Lord of Wicked Intentions(Lost Lords of Pembrook,Book 3)(86) by Lorraine Heath
He wanted to crawl into the bed, have her scoot over, and scrunch up against him. He wanted to feel her pressed against his side, her head nestled on his shoulder, her hand curled on his chest. Once more, just once more, then perhaps he would set her free.
So as not to disturb her, he quietly opened the door and stepped into her bedchamber. Immediately he felt her absence. It was as though all the life, breath, joy had been sucked from the room. He didn’t have to look to know she wasn’t in the bed. He didn’t have to look to know she wasn’t in the residence.
But still he stormed across to the armoire and nearly tore the door off its hinges as he opened it. All the gowns were there: the red, the violet, the yellow. Every dress, every wrap.
All except the hideous black dress and the matching black cloak in which she’d arrived.
It was a strangled sound, the cry of disbelief. He hurried over to her vanity, to the jewelry box. Every piece he’d given her was nestled on velvet, winking up at him mockingly. Only the two pieces that her father had given to her were missing.
He felt as though something inside of him was ripping and being torn asunder. She wouldn’t leave him. He wouldn’t allow it.
He tore out of the room and down the stairs. “Laurence! Laurence!”
Somewhere a clock was chiming—once, twice, thrice. It was the bloody middle of the night. Where could she go?
His hair untidy, his jacket askew, Laurence appeared in the entryway just as Rafe reached it.
“Did Eve have a carriage brought round?”
“Miss Chambers, sir? No.”
Then she was on foot. Where was she going?
He rushed out the door and down the steps. He couldn’t see her on the drive. He couldn’t see her in the shadows of the night. He almost screamed her name, but his pride wouldn’t allow him to do it, to let all of London know that once again, he’d been left behind.
Rafe was standing at the window of his apartments at the club, watching the people coming and going, trying not to remember how much they had fascinated Eve. To not think of her was proving a fruitless endeavor. Everything reminded him of her.
When he walked through his residence, he inhaled her fragrance. He could no longer tolerate being there, not even for a moment. Every room held a memory of her.
It was equally as difficult being here, at his club.
When he boxed with Mick, he thought of Evie enduring his lessons in the ring.
When he looked out over the gaming floor, he saw it through her eyes.
When he went to his office, he regretted that he’d not shown her the globe that Tristan had carved for him, that he’d not told her that he was afraid to be grateful for it. If he truly cared for something, it would be stripped away. The best recourse was not to care.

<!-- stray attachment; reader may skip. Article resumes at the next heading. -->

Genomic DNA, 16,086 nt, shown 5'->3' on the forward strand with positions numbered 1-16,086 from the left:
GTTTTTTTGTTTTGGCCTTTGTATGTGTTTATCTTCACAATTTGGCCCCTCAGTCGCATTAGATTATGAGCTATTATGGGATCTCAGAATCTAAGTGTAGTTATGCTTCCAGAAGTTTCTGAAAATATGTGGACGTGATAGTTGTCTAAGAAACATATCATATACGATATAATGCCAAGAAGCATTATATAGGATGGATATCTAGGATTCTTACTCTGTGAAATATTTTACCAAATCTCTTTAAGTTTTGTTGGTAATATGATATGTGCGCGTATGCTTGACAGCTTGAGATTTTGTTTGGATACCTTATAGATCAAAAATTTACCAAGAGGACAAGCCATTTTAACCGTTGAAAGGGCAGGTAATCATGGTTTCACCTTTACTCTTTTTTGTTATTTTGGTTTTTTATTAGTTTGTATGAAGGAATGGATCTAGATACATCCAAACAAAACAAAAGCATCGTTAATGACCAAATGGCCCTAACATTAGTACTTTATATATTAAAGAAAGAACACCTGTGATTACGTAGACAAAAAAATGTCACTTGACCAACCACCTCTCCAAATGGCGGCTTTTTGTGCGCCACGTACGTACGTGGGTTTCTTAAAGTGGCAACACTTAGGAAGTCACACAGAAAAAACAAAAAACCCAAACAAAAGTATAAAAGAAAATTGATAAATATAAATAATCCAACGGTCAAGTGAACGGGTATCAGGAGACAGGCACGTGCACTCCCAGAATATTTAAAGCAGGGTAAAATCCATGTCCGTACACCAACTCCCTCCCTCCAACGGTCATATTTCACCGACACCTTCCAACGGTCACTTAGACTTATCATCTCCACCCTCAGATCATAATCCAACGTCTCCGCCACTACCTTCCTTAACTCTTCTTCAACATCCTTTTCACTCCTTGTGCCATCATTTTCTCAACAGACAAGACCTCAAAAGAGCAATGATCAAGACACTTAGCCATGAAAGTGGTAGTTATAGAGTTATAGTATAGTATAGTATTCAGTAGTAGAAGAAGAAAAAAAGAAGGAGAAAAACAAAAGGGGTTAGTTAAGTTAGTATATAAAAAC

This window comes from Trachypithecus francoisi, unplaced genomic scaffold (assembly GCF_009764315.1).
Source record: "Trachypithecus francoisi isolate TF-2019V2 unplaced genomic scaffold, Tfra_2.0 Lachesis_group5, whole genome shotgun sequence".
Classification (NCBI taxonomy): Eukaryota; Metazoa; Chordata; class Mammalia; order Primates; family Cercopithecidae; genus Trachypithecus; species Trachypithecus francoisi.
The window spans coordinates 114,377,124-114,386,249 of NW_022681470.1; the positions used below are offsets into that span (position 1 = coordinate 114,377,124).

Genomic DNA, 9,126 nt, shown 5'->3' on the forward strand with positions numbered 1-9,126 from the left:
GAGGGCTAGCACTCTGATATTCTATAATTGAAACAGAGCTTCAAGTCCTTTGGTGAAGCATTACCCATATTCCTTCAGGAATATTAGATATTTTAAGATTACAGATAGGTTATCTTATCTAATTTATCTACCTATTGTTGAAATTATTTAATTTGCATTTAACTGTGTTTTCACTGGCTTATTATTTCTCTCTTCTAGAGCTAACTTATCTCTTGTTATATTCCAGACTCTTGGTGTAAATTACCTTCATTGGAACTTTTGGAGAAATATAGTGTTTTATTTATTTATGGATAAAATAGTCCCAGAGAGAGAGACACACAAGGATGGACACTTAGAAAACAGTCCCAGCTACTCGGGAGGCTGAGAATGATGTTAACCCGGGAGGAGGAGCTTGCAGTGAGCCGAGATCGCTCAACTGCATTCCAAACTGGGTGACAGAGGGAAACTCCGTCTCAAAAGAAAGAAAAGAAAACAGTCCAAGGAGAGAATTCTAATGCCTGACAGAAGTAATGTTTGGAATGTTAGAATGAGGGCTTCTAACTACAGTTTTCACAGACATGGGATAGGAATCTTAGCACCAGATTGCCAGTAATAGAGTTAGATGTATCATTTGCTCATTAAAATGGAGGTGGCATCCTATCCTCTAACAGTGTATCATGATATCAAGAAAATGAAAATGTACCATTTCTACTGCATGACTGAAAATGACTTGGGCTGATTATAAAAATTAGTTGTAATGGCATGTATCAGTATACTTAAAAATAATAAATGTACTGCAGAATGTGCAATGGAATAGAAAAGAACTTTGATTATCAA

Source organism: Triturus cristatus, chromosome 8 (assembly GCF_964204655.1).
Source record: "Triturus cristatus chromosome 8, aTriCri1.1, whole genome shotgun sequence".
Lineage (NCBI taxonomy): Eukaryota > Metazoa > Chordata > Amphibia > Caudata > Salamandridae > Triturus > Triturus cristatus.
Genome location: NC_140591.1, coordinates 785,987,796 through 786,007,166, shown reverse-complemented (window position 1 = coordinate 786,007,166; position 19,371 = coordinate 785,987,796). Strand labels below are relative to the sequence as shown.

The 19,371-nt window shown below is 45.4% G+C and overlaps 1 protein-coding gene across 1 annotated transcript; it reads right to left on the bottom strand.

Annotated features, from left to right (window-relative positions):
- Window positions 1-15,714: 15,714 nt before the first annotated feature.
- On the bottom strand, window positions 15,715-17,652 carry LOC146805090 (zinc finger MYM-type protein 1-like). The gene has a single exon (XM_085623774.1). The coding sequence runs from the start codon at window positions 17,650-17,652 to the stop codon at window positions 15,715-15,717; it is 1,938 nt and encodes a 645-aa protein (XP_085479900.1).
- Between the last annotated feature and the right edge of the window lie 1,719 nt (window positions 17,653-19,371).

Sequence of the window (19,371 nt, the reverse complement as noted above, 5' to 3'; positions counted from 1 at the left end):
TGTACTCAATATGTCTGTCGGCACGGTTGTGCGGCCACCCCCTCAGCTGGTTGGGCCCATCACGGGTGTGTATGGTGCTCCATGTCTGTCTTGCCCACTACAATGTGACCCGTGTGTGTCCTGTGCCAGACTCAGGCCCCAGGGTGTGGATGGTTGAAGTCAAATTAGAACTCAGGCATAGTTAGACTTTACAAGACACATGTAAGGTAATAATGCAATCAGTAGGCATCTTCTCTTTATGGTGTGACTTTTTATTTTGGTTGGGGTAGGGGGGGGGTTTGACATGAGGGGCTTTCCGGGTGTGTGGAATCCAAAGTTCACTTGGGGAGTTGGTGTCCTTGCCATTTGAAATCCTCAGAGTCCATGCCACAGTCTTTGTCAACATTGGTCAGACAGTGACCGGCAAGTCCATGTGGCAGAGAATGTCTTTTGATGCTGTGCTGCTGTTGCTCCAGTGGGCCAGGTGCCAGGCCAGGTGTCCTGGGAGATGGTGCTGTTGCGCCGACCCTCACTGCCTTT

Then he was immune to hurt.
So why was he now in so much blasted pain?
Because he adored her, dammit. That was the reason he was in such agony now, why he wasn’t seeing after his club, why he didn’t care how much money was being raked in, why he didn’t care that some men owed him more than they’d be able to repay in ten lifetimes.
She’d had no one, nowhere to go. Yet she had managed to disappear like smoke caught on a wayward breeze. If he didn’t know better, he’d consider that she might be a figment of his demented imagination.
He should leave her be, stop worrying about her. She had made her decision. She had left.
But she had done so without knowing how he truly felt. She had departed believing that he didn’t care.
What a jackass he was.
Would it have killed him to tell her that she mattered?
He removed the coin from his pocket, studied it, remembered how warm it had been when his father had placed it on his palm. He didn’t believe in fate, luck, or good fortune. He believed that a man created all three, sometimes from nothing.
He turned the coin over, once, twice, thrice. He wouldn’t play her silly game. But he would flip it. Heads he would let her go. Tails he would search for her.
Tossing it up, he watched as it reached its apex, turning end over end, before beginning its descent. He was halfway to the door when it clattered on the floor. He realized with everything deep inside him that it didn’t matter how the coin had landed.
He would search for her until he found her or drew his last breath.
He hurried down the stairs and toward the back door. He wasn’t quite certain where he would start. The rookeries he supposed. She certainly would not have returned to Wortham, and if she’d had anyplace else to seek sanctuary, she’d have not stayed with him that first night.
He’d told her where to sell her jewelry. He’d shown her where to seek shelter. Yes, the rookeries. That was where she would go.
Stepping outside, he locked the door behind him and headed down the mews. He’d sent his carriage home, because he’d had no plans to return there. It was a miserable place without her. The small things about her brought him such delight. No one had ever fascinated him as she did.
He turned into an alleyway, intending to make his way to the nearest street to hire a hackney, but six hulking men closed in around him. He had neither the time nor the patience for this nonsense. “If you know what’s good for you, gents, you’ll back off and let me be on my way.”
“And if ye know what’s good for ye, ye’ll sign me club back over to me.”
Rafe watched as the group parted and Dimmick stepped through, and while the light was dim, it was clear that he was as ugly as ever. “Ah, Dimmick, I’d heard that you were dead.”
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